Religion

Stuck in Bangkok, Saudi teenage apostate deftly turns to Twitter

Updated:

Player utilities

Listen to the story.

Saudi teen

Saudi teen Rahaf Mohammed al-Qunun is greeted by Thai immigration authorities at a hotel inside Suvarnabhumi Airport in Bangkok, Jan. 7, 2019.

Credit:

Thailand Immigration Police via Reuters 

Editor's note: The Associated Press reports Rahaf Mohammed al-Qunun has been allowed to enter Thailand temporarily under the protection of UNHCR. She said she plans to seek asylum in Australia.

Here’s what we know about Rahaf Mohammed al-Qunun, the 18-year-old Saudi Arabian woman whose attempted escape from her orthodox family has riveted much of the world: Her full passport details. Her student ID number at the University of Ha’il, located in the kingdom’s northern hills. Her overwhelming fear that her family will torture her — or worse — for denouncing Islam if she is returned home.

She has posted all of this deeply personal information to Twitter from inside a cramped hotel room in Bangkok’s main international airport. That is where she has been holed up, defying Saudi Arabia’s orders for her to return home.

Qunun was en route to Australia, which has already issued her a visitor’s visa, in a plan to break free from her family. But she only made it as far as a transit stop in Bangkok. At the airport, Thai authorities, in cooperation with Saudi Arabia, began proceedings to send her back.

Related: Thailand, UNHCR confer on Saudi teen barricaded in Thai hotel

But Qunun deftly turned to Twitter, broadcasting intimate details of her life so that she would not be forgotten — along with documents, videoed pleas for asylum and even evidence of family death threats, including a screenshot in which her “cousin,” she says, is vowing to “slaughter” her.

This was posted in hopes of turning her escape into a global cause du jour. It worked. The world’s media — as well as ambassadors and rights organizations —turned their gaze to her airport hotel room, where she barricaded the door with a chair and a mattress.

Qunun has ample reason to be afraid. Apostates who renounce Islam can indeed face the death penalty in Saudi Arabia. Speaking of her family, she posted that she’d “been threatened to be killed before, and they aren’t afraid to threaten me in public.”

Her situation feels especially worrisome in the wake of Saudi Arabian author Jamal Khashoggi’s murder inside the kingdom’s embassy in Turkey — a killing that underscored the lengths to which Saudi agents would go in pursuing dissidents. That scandal has had extraordinary ripple effects, including drawing added scrutiny to Saudi Arabia’s brutal US-backed war in Yemen.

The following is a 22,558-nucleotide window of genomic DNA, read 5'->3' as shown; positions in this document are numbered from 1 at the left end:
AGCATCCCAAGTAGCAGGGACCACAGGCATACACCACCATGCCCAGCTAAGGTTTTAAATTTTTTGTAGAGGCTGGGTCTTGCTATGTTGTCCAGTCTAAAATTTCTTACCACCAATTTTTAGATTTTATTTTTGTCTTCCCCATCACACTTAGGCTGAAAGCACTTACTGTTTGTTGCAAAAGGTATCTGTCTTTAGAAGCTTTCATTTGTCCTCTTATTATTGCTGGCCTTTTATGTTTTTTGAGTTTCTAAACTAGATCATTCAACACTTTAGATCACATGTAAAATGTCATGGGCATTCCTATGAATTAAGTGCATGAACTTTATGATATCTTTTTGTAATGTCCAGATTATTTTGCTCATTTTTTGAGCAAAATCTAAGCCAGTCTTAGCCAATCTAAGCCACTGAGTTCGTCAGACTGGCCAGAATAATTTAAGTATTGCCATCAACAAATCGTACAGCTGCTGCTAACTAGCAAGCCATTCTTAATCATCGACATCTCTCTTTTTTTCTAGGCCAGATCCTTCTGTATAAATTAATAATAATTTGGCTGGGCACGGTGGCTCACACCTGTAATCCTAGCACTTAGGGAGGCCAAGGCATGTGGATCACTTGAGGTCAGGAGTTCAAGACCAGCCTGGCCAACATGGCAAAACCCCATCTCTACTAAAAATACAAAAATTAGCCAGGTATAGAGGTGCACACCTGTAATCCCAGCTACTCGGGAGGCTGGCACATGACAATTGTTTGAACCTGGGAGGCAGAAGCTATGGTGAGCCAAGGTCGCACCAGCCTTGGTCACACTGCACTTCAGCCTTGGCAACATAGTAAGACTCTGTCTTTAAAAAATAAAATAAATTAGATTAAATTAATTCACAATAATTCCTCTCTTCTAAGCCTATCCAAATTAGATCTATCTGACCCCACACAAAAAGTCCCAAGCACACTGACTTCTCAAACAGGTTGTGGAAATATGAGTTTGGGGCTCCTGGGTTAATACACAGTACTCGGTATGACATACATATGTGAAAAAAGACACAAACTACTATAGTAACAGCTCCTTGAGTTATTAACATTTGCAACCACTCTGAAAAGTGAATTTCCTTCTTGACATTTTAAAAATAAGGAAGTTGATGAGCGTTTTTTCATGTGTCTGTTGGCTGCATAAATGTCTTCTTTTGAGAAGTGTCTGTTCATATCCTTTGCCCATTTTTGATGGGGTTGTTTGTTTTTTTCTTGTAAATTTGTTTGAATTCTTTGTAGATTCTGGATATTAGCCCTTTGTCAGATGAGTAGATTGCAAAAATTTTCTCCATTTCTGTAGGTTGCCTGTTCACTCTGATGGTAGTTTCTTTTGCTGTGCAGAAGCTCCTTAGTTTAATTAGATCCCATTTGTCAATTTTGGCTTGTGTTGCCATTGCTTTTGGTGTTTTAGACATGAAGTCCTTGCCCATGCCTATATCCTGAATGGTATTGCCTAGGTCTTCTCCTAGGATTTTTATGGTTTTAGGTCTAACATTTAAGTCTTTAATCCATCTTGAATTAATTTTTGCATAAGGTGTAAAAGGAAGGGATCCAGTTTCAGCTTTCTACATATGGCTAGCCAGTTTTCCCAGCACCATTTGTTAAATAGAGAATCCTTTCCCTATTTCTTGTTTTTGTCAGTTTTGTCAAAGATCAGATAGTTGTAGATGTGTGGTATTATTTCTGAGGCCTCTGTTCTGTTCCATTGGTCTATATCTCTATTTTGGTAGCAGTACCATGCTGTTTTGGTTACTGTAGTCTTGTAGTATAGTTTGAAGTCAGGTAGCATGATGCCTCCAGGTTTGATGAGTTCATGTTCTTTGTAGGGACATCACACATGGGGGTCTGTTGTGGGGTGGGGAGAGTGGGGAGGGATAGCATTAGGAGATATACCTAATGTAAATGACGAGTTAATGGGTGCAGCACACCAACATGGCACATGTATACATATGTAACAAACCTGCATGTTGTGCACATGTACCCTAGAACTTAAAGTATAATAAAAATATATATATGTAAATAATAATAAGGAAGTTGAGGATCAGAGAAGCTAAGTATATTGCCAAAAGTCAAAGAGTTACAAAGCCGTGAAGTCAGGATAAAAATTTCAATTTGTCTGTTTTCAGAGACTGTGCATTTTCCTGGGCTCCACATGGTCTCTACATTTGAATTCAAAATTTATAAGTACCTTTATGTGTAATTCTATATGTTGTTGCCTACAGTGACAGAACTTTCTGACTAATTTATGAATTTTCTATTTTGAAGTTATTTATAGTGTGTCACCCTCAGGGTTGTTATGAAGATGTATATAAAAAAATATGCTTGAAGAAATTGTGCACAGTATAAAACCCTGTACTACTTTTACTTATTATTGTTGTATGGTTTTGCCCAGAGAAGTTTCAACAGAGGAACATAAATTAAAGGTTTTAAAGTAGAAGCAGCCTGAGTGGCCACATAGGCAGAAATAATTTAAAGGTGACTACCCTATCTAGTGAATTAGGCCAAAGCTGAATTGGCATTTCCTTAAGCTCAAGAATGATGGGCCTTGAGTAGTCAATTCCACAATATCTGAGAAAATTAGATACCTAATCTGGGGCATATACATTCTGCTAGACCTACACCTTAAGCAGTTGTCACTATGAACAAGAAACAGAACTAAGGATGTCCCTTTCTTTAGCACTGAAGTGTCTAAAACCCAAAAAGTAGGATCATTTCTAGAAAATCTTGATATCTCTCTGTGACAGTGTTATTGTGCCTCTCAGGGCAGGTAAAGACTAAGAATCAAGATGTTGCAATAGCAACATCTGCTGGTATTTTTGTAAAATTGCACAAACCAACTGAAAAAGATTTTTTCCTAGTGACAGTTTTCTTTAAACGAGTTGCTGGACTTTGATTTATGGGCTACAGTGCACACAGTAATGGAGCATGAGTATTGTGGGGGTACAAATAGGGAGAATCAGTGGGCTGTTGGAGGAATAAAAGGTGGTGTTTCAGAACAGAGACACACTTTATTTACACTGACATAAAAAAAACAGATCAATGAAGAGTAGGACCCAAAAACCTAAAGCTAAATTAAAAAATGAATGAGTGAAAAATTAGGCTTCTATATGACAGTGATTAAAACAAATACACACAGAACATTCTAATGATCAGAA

Related: Why would someone want to kill Saudi journalist Jamal Khashoggi?

Despite Qunun’s pleas for help, Thailand initially went forward with proceedings that would send her back to the Middle East. The country’s top immigration official, Maj. Gen. Surachate Hakparn, said that she’d arrived at the airport “without a guardian” and that if her passage into Thailand was allowed “she will be unsafe during her stay.”

Of course, 18-year-old women who aren’t citizens of extremely patriarchal Gulf states breeze into Thailand on holiday all the time. But this official’s statement clicks with a larger pattern.

Thai officials, generally speaking, will cooperate with other authoritarian states if they request the extradition of dissident citizens. In December, Thai authorities detained a Bahraini football player who’d left his home country after going public with views critical of his government.

Thailand has previously returned Hmong refugees back to Laos and Uighur migrants back to China — even as rights organizations warned these groups could face abuse upon returning.

Related: As families are lost to China’s ‘re-education camps,’ US Uighurs are split

Still, Qunun’s fate remains unclear. United Nations officials appear to have finally visited her at the airport and — according to Surachate, the immigration chief — “now we are consulting with UNHCR,” which is the UN’s refugee agency.

If Qunun does eventually gain the asylum status she seeks, it will be thanks in large part to her own savvy tweets, which turned her obscure struggle into a massive media event.

 

Related Content